SHAWINIGAN, Que. – With all their skill and speed, the powerhouse Saint John Sea Dogs are not about to start trying to slow games down.
But coach Gerard Gallant said Thursday his team knows how to protect a lead.
An example came in the Sea Dogs’ final round robin game at the MasterCard Memorial Cup, when they took a three-goal and closed out a 4-1 victory over the host Shawinigan Cataractes.
Afterward, Shawinigan coach Eric Veilleux looked surprised when he said “it’s rare to see Saint John shut down the play, but they did a good job.”
That brought a smile from Gallant, whose team usually is all about talent and keeping the game at a high pace.
“Don’t get me wrong, we practice the trap a little bit,” Gallant said. “But when it’s 3-1, I want our guys to keep going, but to make sure our defencemen aren’t pinching and to make sure we have a high forward (one staying back in the attacking zone). I don’t want to sit back.
“We’re never scared. We’re responsible. You see our defencemen, it’s 3-1 and they’re still in the rush, they still play the game. We just keep giving them reminders that we don’t want odd-man rushes. Play the game smart.”
The victory put Saint John into the semifinals, where they will meet the winner of Thursday night’s contest between Shawinigan and the Western Hockey League champion Edmonton Oil Kings. The Ontario Hockey League champion London Knights, a strictly defence-first club, has earned a bye to the final on Sunday night.
The Sea Dogs have been perhaps Canada’s most gifted junior team for three seasons, but they lost in the Quebec Major Junior Hockey League playoffs to Moncton in 2010 before roaring back to take their first Memorial Cup last spring.
Most of the same players are back this year, including Florida’s third-overall draft pick Jonathan Huberdeau, who leads the tournament with four goals, defence ace Nathan Beaulieu and NHL first-rounder Zach Phillips.
With two of the best scoring lines in junior hockey and a mobile puck-moving defence, the Sea Dogs simply aren’t built for clogging the neutral zone, although they may have lapsed into a version of that as Shawinigan mounted heavy pressure in the third period.
“When you’re not a trapping team and you start to do something you’re not familiar with, you make mistakes,” said Gallant. “Then Shawinigan’s in your zone and putting pressure on you.
“It changes the game. The game was going fine for us at 3-1, so why change a whole lot? We just tried to play it a little smarter.”
Gallant was in a good mood the day after the win over the team that finished second to Saint John in the regular season.
The Cataractes’ arena, the Bionest Centre, was jammed and the noise level was deafening, but his team stayed calm and quieted things somewhat by taking an early lead on a slick combination between first-line stars Huberdeau and Charlie Coyle.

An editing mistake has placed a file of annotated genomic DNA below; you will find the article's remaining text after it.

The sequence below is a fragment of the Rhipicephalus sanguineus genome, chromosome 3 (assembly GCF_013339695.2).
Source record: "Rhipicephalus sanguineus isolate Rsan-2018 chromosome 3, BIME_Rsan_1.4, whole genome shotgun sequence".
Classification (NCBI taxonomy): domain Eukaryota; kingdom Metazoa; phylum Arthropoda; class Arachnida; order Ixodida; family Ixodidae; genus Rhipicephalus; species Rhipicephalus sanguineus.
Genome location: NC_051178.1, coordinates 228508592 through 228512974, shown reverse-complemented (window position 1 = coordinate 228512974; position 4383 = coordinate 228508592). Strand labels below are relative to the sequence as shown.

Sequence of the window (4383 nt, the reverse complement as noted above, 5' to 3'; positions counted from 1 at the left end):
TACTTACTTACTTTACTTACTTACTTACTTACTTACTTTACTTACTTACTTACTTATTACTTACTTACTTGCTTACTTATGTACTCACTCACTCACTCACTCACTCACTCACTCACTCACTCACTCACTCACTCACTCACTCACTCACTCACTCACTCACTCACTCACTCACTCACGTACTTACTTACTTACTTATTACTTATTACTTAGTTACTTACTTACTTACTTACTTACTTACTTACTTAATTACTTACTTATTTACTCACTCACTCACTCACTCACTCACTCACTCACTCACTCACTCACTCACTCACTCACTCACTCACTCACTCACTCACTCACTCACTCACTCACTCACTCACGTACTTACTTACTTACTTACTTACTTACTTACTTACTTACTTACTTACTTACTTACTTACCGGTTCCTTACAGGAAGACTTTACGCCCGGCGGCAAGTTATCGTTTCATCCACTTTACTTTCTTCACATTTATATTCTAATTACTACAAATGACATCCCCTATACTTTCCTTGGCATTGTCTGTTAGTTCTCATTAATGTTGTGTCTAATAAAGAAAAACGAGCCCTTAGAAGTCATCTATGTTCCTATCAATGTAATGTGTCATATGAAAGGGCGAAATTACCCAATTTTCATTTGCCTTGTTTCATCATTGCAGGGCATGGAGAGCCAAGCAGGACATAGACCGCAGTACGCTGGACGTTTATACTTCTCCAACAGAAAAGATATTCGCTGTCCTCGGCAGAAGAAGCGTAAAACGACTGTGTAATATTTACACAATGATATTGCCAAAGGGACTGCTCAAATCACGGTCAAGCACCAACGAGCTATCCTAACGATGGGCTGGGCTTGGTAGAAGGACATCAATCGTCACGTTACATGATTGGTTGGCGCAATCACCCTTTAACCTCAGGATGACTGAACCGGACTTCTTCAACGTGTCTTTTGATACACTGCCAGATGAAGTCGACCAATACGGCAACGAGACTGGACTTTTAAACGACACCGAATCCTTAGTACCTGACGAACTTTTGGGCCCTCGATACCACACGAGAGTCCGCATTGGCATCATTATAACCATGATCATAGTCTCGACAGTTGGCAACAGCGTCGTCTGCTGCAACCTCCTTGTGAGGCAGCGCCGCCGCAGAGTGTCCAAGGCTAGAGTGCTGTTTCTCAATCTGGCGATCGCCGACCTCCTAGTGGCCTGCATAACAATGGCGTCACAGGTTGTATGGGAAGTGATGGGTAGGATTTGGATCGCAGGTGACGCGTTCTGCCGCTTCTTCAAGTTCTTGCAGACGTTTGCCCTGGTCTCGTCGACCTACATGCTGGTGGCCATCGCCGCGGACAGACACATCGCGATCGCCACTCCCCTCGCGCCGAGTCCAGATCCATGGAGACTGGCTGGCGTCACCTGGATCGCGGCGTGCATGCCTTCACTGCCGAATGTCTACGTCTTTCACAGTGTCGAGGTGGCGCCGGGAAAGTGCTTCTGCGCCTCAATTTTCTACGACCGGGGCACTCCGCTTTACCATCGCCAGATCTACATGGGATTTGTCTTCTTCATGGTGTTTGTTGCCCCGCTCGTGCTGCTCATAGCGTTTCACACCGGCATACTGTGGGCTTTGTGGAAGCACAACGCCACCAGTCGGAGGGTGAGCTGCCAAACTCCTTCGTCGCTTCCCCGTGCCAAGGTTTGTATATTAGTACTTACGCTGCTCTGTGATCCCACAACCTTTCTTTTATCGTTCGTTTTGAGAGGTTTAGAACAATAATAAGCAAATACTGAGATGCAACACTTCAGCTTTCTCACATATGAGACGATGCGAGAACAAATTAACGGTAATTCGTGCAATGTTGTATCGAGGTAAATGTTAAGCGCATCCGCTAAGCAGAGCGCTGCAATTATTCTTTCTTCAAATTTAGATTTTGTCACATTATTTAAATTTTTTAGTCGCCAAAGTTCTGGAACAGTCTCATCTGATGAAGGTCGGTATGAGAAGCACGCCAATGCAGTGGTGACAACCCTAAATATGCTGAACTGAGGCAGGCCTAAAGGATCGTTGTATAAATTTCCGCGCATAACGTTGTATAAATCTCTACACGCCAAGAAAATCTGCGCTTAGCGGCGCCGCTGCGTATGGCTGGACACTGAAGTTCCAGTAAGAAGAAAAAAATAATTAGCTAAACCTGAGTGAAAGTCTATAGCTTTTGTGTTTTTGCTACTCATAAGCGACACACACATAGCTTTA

The Sea Dogs opened the tournament with a dismal loss to London in which little effort was evident, but played progressively better in the next two outings. They look to be reaching cruising speed just in time for the single-game knockout portion of the tournament.
The loss looks to have woken them up.
“I think it did,” the third-year coach said. “I’d definitely like to be going right to the final, but we’re playing good the last two games.
“We’re in pretty good position. We’re happy, we’re rested. Our schedule has been same — one day off (between games) all week, so we’re in a good situation.”
It has also helped that the ice conditions have improved dramatically since the start of the event. Warm weather, large crowds and extra television lighting in the building combined to produce soft, slushy ice in the early games that worked against teams that play with speed and finesse.
Since then, game-day skates were moved to another rink, dehumidifiers were installed and entrances to the seating areas closed off during the day to keep the rink cool and the ice noticeably harder.
“They did a great job with the ice,” said Gallant. “There were some minor issues at first, and some people (including Gallant) weren’t happy because it caused a lot of turnovers, but the ice was really good last night.
“For our club, knowing what I hear from the kids, in the first game it was mental. They were talking more about that than the hockey game. But it’s got better every day so the kids are really excited. It helps our club for sure.”
There was old-time hockey action at the end of the game against Shawinigan. Three separate melees broke out in the final minute as frustration boiled over from the home team and its fans, some of whom threw beer cans onto the ice. Even Gallant got hit in the back of the head with a can, although happily for the coach it was empty.
Veilleux got into a shouting match at the bench with Saint John’s coaches.
On Thursday, organizers fined each team $2,500 for “conduct prejudicial to the welfare of the game and the tournament.”
“We don’t do a lot of fighting, but we can respond any way you like,” said Gallant. “We’ve got big guys that play physical at times.
“Our game is about puck movement, speed and skill, but we never shy away from the other stuff.”